November 11, 2019
3 min read

Ascertainment bias could explain paclitaxel mortality signal

You've successfully added to your alerts. You will receive an email when new content is published.

Click Here to Manage Email Alerts

We were unable to process your request. Please try again later. If you continue to have this issue please contact

LAS VEGAS — It is possible that ascertainment bias and other biases from randomized controlled trials could explain the long-term mortality signal observed in paclitaxel-coated devices, according to a speaker at VIVA 19.

During a session on the paclitaxel controversy, which was launched in December 2018 after publication of a summary-level meta-analysis showing elevated long-term mortality risk in patients assigned paclitaxel-coated devices compared with controls, Ramon L. Varcoe, MBBS, MS, FRACS, PhD, director of operating theatres and director of the Vascular Institute at Prince of Wales Hospital, Sydney, and associate professor at the University of New South Wales, said it is possible the signal can be explained by faulty trial designs and follow-up as opposed to the toxicity of the devices.

“It isn’t randomization that prevents bias in outcome assessment, it’s blinding,” he said, noting all 28 studies from the summary-level meta-analysis had some level of lack of blinding.

Performance and detection bias results in “an unconscious or intentional detection of an enhanced treatment effect,” Varcoe said. “But perhaps more relevant in this particular scenario is ascertainment bias. This is when you see a more intense surveillance program for those in the experimental arm of the randomized controlled trial, in this case the drug-coated arm. It is particularly relevant for mortality because it will often lead participants to be uncontactable and lost to follow-up.”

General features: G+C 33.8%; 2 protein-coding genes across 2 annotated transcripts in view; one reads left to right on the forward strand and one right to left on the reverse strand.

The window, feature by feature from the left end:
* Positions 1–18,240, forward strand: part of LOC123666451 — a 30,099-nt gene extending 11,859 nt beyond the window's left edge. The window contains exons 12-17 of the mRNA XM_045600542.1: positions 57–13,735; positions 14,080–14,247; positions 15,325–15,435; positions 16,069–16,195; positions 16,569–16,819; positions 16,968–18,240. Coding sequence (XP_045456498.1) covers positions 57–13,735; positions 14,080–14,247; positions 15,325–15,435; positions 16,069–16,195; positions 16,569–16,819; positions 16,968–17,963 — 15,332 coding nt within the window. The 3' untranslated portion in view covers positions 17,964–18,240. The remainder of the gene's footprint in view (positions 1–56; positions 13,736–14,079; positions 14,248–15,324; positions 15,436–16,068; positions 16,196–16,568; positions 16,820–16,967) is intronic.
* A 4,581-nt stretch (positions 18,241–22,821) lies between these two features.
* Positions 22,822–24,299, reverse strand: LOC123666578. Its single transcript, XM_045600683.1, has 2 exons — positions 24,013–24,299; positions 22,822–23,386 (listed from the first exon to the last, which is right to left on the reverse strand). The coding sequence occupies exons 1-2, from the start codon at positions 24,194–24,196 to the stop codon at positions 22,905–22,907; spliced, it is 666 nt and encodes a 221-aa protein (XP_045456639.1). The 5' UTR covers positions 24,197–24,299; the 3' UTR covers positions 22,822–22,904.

This relates to the tenacity of follow-up, he said. “It’s about the unblinded research team being more tenacious in how they follow up the patients in the experimental arm,” he said. “That’s human nature. We’ve got an experimental new treatment and we want to know if it’s having a good or bad impact on our patients. This may lead to fewer subjects being labeled as missing, with an increased number of mortalities recorded in those experimental arms.”

Missing data ranged from 14% to 46% in the FDA’s as-treated analysis, he noted.

To help determine whether bias played a role in the mortality signal, Varcoe and colleagues performed a meta-analysis of 22 trials of endovascular interventions in the superficial femoral artery that did not involve drug-coated devices, covering 2,451 patients.

The researchers found that the experimental arm had an elevated risk for mortality compared with controls at 1 year (RR = 1.69; 95% CI, 1.11-2.57). The 2-year mortality data, which included 468 patients, also favored the control group but were underpowered (RR = 1.5; 95% CI, 0.48-4.71). The 3-year data, covering 613 patients, showed the same effect but were also underpowered (RR = 1.27; 95% CI, 0.7-2.3).


“Those effects were independent of paclitaxel completely, which in my view casts considerable doubt to the causal link between paclitaxel and mortality,” Varcoe said.

Missing data are very important, Varcoe said, because if 10% of the missing patients from the control arm of the December 2018 meta-analysis had died but were misclassified as missing, the 5-year mortality data are no longer statistically significant.

Varcoe said he knew of no biological mechanisms that would explain the long-term mortality risk associated with paclitaxel. The theories in that area “fail to explain the absence of any one dominant death type,” he said. “You would expect that if there truly were toxicity. It also doesn’t explain why paclitaxel use in high doses in oncology for 27 years actually reduces long-term mortality rather than the opposite, why there’s no dose-response relationship or biological gradient and why, as more and more new data emerge, with subjects lost to follow-up being found, the effect size is being reduced.”

Taken as a whole, the data suggest that it is possible that SFA interventions in general increase mortality “or, more likely, could it be that the association [is] due to the introduction of bias, a more tenacious follow-up in the subjects in the experimental arms and/or increased medical interactions with the health care team and increased medical therapy regimens in the [trial] arms more prone to increased target lesion revascularizations?” Varcoe said. – by Erik Swain


Varcoe R. Is this the end of drug-eluting devices or the beginning? Presented at: VIVA 19; Nov. 4-7, 2019; Las Vegas.

Disclosure: Varcoe reports he consulted for and/or received honoraria from Abbott Vascular, Boston Scientific, Intact Vascular, Medtronic, Shockwave Medical and Surmodics.